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Biodiversity and Development in the Amazon


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Location Pillcopata,  Madre de Dios
Language English instruction with 2-credit Spanish Language & Culture course

Fall 2014: September 1 – December 4
Spring 2015: February 2 – May 7

Deadline Rolling admissions. Early submissions encouraged for acceptance into program of choice.


$20,750 (Includes all tuition, room, board, local travel. Excludes airfare).

Financial Aid

Need-based scholarships, loans, and travel grants are available.


One semester of college-level ecology or biology; 18 years of age

Credits 18 credits


This program seeks to understand both the conflicts and synergies of conservation and development. Students will gain a sense of the richness of the Andes-Amazon region—biodiversity, social and cultural diversity, and ecosystem services—while exploring strategies for sustainable livelihoods in this highly productive and diverse region of South America.

The interdisciplinary themes of socio-ecological resilience, environmental justice, and conservation will guide our inquiry. Through coursework, field exercises, and Directed Research, students will study people’s dependence on the environment, examine the threats to the environment and to social networks, and explore the tools and strategies for mitigating the threats and promoting well-being among rural communities. A strong component of the program will be examining the ecological patterns and processes that underpin the high diversity of the region.



  • Travel from the treeless plains and dry valleys of the Altiplano to steep cloud forests and into the broad expanse of the low-lying Amazon rainforest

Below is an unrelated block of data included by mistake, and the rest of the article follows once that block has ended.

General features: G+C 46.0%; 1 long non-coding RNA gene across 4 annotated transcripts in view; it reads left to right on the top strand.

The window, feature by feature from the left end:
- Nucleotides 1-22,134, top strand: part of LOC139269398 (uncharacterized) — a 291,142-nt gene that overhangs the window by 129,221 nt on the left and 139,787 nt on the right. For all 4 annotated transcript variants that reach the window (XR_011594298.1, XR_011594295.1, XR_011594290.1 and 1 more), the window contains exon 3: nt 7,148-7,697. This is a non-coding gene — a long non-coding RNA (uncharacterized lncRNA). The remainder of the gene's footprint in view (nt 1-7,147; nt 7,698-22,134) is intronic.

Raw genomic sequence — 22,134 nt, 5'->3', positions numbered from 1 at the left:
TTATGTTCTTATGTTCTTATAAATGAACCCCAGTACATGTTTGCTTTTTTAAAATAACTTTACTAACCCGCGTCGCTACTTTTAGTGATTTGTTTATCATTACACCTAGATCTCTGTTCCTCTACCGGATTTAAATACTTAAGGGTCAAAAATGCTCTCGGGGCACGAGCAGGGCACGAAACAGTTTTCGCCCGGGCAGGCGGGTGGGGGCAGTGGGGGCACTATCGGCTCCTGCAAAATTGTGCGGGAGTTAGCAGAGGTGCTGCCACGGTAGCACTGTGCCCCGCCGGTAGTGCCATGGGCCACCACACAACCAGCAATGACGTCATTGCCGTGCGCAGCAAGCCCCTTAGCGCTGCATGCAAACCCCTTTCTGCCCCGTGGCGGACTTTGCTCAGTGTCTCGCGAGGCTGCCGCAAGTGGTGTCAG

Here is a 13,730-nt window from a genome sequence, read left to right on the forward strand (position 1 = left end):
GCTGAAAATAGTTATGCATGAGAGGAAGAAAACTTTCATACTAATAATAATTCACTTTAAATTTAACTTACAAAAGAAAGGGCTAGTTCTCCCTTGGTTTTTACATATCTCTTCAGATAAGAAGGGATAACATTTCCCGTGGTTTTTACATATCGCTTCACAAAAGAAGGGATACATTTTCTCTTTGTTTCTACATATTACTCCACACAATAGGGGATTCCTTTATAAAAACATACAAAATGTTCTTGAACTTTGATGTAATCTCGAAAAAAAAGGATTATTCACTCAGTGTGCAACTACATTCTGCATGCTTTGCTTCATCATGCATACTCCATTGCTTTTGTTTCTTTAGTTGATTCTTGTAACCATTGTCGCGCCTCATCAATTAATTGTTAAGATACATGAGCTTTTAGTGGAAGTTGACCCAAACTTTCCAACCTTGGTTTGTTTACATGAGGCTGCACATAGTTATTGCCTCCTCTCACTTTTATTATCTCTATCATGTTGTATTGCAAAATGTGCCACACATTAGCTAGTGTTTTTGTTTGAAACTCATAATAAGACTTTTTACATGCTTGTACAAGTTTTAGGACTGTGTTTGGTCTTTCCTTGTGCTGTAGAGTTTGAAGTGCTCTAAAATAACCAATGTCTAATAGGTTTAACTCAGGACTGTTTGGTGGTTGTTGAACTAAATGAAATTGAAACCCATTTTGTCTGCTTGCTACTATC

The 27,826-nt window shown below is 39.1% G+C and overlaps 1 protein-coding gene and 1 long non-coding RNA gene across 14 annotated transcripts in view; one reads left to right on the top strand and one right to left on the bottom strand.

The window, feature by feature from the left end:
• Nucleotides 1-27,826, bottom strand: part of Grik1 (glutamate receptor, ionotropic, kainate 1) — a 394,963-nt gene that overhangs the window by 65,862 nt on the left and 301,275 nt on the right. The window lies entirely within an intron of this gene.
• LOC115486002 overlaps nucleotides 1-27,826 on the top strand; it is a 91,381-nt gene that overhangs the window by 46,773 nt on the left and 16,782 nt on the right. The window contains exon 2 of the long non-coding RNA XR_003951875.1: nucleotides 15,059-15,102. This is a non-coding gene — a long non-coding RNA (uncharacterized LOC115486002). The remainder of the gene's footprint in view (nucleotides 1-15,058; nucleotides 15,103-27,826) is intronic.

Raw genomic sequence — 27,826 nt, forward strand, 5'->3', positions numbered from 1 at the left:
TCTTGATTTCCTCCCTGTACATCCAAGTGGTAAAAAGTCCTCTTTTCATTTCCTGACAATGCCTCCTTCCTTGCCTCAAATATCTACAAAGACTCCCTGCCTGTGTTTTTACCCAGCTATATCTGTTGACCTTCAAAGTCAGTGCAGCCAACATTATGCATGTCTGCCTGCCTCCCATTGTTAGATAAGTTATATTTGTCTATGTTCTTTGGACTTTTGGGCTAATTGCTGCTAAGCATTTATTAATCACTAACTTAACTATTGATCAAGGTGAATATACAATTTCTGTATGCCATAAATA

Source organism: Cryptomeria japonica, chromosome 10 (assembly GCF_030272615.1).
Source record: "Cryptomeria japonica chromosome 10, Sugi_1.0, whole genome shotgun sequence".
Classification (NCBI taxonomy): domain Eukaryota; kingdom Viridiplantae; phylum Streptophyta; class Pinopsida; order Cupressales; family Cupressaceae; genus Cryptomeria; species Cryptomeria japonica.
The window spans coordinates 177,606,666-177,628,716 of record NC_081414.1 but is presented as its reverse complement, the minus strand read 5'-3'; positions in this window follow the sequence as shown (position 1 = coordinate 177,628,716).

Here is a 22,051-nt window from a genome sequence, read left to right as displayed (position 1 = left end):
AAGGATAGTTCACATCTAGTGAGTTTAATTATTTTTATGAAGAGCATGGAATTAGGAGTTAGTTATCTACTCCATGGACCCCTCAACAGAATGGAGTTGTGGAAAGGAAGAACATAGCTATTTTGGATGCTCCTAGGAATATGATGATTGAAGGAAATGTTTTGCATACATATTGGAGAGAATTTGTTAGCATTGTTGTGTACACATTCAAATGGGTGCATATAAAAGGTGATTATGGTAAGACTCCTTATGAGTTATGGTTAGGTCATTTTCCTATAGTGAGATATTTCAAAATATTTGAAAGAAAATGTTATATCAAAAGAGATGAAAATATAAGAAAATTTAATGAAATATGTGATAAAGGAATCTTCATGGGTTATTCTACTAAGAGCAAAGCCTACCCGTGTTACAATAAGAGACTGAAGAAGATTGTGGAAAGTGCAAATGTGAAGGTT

• Study how topographic complexity and evolutionary forces have resulted in an exceptional array of habitats, sustaining a vast number of species and diversity of people
  • Explore the lowland tropical rainforest biome with its distinct habitats of palm swamps, oxbow lakes, flooded forests, and upland forests
  • Examine urban development and tourism in Cusco
  • Visit local mestizo and indigenous villages to learn about residents’ knowledge, attitudes, and perceptions, and study different livelihood strategies



This program will be situated at a field station deep in the Peruvian Amazon in close proximity to rural communities. The station and surrounding areas support a wide variety of habitats including intact but disturbed rainforest, secondary forests, streams, rivers, waterfalls, and a highly diverse flora and fauna. Students will be housed in shared accommodations in a dormitory, with access to shared bathroom facilities. Infrastructure includes a classroom, lab, organic gardens, internet, and trails.